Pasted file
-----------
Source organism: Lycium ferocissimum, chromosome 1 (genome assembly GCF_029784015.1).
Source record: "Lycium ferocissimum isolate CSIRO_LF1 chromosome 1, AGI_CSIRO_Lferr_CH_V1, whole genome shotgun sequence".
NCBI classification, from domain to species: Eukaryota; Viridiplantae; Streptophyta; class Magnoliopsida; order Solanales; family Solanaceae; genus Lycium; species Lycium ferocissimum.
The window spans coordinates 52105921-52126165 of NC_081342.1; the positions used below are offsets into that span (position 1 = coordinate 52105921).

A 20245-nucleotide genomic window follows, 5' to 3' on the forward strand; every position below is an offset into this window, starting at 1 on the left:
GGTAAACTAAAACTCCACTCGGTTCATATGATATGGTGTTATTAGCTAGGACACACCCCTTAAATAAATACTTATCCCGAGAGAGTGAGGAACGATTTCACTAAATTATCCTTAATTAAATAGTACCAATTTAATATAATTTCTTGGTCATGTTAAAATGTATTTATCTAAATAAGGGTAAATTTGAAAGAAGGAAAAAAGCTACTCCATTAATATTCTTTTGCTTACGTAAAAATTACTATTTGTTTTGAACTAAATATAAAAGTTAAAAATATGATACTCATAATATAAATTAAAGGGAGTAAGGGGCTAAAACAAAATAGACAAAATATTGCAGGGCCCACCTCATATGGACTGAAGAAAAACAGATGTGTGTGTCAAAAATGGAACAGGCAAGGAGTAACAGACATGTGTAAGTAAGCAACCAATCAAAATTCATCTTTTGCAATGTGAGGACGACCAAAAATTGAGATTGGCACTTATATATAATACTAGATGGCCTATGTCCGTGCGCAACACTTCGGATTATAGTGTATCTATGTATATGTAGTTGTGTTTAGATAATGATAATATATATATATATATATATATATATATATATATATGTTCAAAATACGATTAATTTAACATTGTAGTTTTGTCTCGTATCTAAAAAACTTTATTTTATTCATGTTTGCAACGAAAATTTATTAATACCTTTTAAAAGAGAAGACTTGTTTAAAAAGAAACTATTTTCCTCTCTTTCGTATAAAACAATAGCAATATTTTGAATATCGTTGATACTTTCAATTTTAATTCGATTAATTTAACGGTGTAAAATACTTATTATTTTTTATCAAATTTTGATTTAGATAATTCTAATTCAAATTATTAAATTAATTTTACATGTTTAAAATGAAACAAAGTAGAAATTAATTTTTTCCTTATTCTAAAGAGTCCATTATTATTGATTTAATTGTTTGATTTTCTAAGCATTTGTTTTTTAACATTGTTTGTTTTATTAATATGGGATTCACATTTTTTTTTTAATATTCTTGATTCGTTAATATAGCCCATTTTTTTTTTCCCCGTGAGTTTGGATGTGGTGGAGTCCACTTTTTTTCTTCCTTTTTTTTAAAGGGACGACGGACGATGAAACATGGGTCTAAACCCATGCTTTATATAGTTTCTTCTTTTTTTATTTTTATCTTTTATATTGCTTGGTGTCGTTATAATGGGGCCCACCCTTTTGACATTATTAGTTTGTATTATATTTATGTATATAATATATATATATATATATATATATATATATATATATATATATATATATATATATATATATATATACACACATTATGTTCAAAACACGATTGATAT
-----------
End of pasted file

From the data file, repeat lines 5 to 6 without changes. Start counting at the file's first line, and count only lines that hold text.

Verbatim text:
A 20245-nucleotide genomic window follows, 5' to 3' on the forward strand; every position below is an offset into this window, starting at 1 on the left:
GGTAAACTAAAACTCCACTCGGTTCATATGATATGGTGTTATTAGCTAGGACACACCCCTTAAATAAATACTTATCCCGAGAGAGTGAGGAACGATTTCACTAAATTATCCTTAATTAAATAGTACCAATTTAATATAATTTCTTGGTCATGTTAAAATGTATTTATCTAAATAAGGGTAAATTTGAAAGAAGGAAAAAAGCTACTCCATTAATATTCTTTTGCTTACGTAAAAATTACTATTTGTTTTGAACTAAATATAAAAGTTAAAAATATGATACTCATAATATAAATTAAAGGGAGTAAGGGGCTAAAACAAAATAGACAAAATATTGCAGGGCCCACCTCATATGGACTGAAGAAAAACAGATGTGTGTGTCAAAAATGGAACAGGCAAGGAGTAACAGACATGTGTAAGTAAGCAACCAATCAAAATTCATCTTTTGCAATGTGAGGACGACCAAAAATTGAGATTGGCACTTATATATAATACTAGATGGCCTATGTCCGTGCGCAACACTTCGGATTATAGTGTATCTATGTATATGTAGTTGTGTTTAGATAATGATAATATATATATATATATATATATATATATATATATATGTTCAAAATACGATTAATTTAACATTGTAGTTTTGTCTCGTATCTAAAAAACTTTATTTTATTCATGTTTGCAACGAAAATTTATTAATACCTTTTAAAAGAGAAGACTTGTTTAAAAAGAAACTATTTTCCTCTCTTTCGTATAAAACAATAGCAATATTTTGAATATCGTTGATACTTTCAATTTTAATTCGATTAATTTAACGGTGTAAAATACTTATTATTTTTTATCAAATTTTGATTTAGATAATTCTAATTCAAATTATTAAATTAATTTTACATGTTTAAAATGAAACAAAGTAGAAATTAATTTTTTCCTTATTCTAAAGAGTCCATTATTATTGATTTAATTGTTTGATTTTCTAAGCATTTGTTTTTTAACATTGTTTGTTTTATTAATATGGGATTCACATTTTTTTTTTAATATTCTTGATTCGTTAATATAGCCCATTTTTTTTTTCCCCGTGAGTTTGGATGTGGTGGAGTCCACTTTTTTTCTTCCTTTTTTTTAAAGGGACGACGGACGATGAAACATGGGTCTAAACCCATGCTTTATATAGTTTCTTCTTTTTTTATTTTTATCTTTTATATTGCTTGGTGTCGTTATAATGGGGCCCACCCTTTTGACATTATTAGTTTGTATTATATTTATGTATATAATATATATATATATATATATATATATATATATATATATATATATATATATATATATATATATATACACACATTATGTTCAAAACACGATTGATAT